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Not My Kind of Pride

Future Forum's research fellow Darathtey Din published in Kiripost on February 23 2024. Please check the original article here!


Research Fellow, Darathtey Din, explores cultural homogeneity in Cambodian society, her observations of national pride, and the use of weaponized humor


Supporters at Kun Khmer competitions during 32nd SEA Games, May 10, 2023. Kiripost/Iea Sonita


On November 5, 2023, Cambodia hosted what the Phnom Penh Post called a historic Kun Khmer match-up between multiple Cambodian fighters and opponents from overseas. The main bout on the fight card was the country’s beloved Prum Samnang vs. Dave Leduc, a former six-time Lethwei World Champion.


I am an amateur practitioner of Kun Khmer, but watching this match, I found myself feeling something unexpected – strong discomfort over the behavior of my fellow Cambodians. I spotted a pattern among my countrymen and women in the audience cheering for the home fighters and mocking the visiting, foreign, fighters.


The experience of watching this dynamic unfold illustrated something about Cambodian national pride that is worth exploring. It’s a dynamic that I cannot relate to, and it stands in direct opposition to the typical image that is portrayed of the ever-kind and friendly Cambodian people.


This collective taunting behavior could risk destroying all the hard work that Cambodia has been doing to attract and welcome visitors. Personally, this kind of behavior leads me to question my national identity as a Cambodian, especially when I do not want to be associated with any attitude that can potentially signal intolerance of others.


Weaponized humor

At this boxing event, Cambodians visibly outnumbered the visiting fighters. However, instead of welcoming our guests with the open arms and friendly smiles we usually pride ourselves on, we taunted them.


Traditional Khmer martial art ‘Kun Lbokator. Kiripost via Cambodia2023


At this particular event, weaponized humor was a recurring theme. The crowd cheered for Cambodian fighters and joked about their foreign opponents. These jokes usually consisted of my people making fun of everything the foreigners did and how they carried themselves, pointing out their differences and dismissing them as strange or foreign.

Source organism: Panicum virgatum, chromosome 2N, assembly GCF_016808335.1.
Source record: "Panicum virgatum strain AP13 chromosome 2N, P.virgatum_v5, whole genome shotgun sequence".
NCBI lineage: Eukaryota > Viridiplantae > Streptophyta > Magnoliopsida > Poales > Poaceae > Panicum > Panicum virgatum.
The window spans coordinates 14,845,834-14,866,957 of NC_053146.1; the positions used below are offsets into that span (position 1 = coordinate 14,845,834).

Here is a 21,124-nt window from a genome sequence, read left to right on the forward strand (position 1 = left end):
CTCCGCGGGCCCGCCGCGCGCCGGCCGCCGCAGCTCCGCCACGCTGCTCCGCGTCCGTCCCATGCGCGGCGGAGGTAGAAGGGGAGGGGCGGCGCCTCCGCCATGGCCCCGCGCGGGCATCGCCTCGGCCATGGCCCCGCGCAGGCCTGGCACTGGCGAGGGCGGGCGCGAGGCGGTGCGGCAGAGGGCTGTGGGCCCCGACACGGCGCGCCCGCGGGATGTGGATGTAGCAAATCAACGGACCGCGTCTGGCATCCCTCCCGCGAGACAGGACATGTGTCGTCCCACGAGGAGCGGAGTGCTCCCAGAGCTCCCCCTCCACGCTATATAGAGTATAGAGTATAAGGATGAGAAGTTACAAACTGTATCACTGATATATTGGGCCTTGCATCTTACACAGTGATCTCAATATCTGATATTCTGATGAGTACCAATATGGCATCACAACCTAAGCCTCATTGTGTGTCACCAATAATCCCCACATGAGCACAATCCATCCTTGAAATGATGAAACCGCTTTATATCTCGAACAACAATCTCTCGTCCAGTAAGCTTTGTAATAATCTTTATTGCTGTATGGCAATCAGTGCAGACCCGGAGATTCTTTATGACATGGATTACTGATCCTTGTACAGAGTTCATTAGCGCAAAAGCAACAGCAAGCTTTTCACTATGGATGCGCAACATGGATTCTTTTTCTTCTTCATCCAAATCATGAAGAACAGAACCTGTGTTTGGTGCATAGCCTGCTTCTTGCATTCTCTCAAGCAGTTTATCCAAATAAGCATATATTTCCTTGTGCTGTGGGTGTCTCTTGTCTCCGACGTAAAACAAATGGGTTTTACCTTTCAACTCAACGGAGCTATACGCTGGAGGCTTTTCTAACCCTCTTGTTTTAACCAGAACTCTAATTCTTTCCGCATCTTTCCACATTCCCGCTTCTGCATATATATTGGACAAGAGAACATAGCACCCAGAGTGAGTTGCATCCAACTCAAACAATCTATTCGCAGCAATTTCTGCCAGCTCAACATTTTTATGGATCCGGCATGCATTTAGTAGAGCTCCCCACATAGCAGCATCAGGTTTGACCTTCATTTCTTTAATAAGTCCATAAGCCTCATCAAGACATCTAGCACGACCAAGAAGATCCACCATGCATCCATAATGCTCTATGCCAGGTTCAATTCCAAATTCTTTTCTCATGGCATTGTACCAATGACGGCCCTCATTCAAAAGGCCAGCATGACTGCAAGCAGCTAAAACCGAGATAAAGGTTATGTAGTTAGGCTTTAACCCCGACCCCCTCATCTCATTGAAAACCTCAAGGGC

A specific example was when the two ring announcers made fun of a Brazilian fighter who took a slightly longer time to situate himself in the ring while looking around for something. The Brazilian fighter, Daniell Torres, did not enter the ring immediately after his entrance walkout. He appeared to be standing on the outside ring corner looking for something.


Instead of trying to figure out what it was that he needed or buying time with the audience while Torres was trying to sort out his inquiry, the ring announcers joked about Torres’s behavior, saying that he appeared agitated and remarked about whether or not he would participate in the fight if he couldn’t find his coach and if the crowd didn’t cheer for him.


This brand of bullying, which consists of meanness buried under a thin layer of humor and mockery, is used as a tool for singling out outsiders, pointing out differences, and in many cases, it’s a perfect instrument to carry out discrimination with plausible deniability.


Perpetrators can brush off accusations of hostility by saying they were “only joking,” and not to take things too seriously. The most common example of this type of bullying is body shaming disguised in the form of jokes.


Foreigners and locals alike are frequently subjected to these kinds of jokes when they do not have a physique that conforms to Cambodia’s beauty standard. You hear it in daily conversations. You hear it in celebrity news and gossip. “Ah Mab”, translated to “a fat person” in English, is a term used by locals to call somebody slightly heavier in appearance.


The term is generally perceived as a sign of endearing, but observe closely, it is a form of body shaming. This is often an act of one-sided gaslighting because the other person may not even know they are being mocked.


I have observed that Cambodians are very good at the “point and laugh at them”; because they are different. I have experienced being on both ends of this conundrum. As a Cambodian, I am no stranger to witnessing remarks made by Cambodian friends and acquaintances about foreigners.


Some of the commonly used ones are their food choices, the way they dress, and the way they behave. As someone who constantly questions and challenges the norms in order to stay true to my authentic self, I appear foreign to my people despite being born and raised here.


I have colleagues who question my food choices saying I am too westernized when I eat specific things, and make surprised remarks when I partake in Cambodian dishes like kdam prai (salted crab) or prahok ktis. While these remarks are mostly harmless, made constantly, these remarks drive me to question my own identity and belonging.


In the current global context, where societies are becoming increasingly polarized, I believe that the last thing Cambodia needs is to engage in the collective mockery of outsiders. Most importantly, such mockery of foreign, minority or different individuals should not be tucked under the blanket of national pride.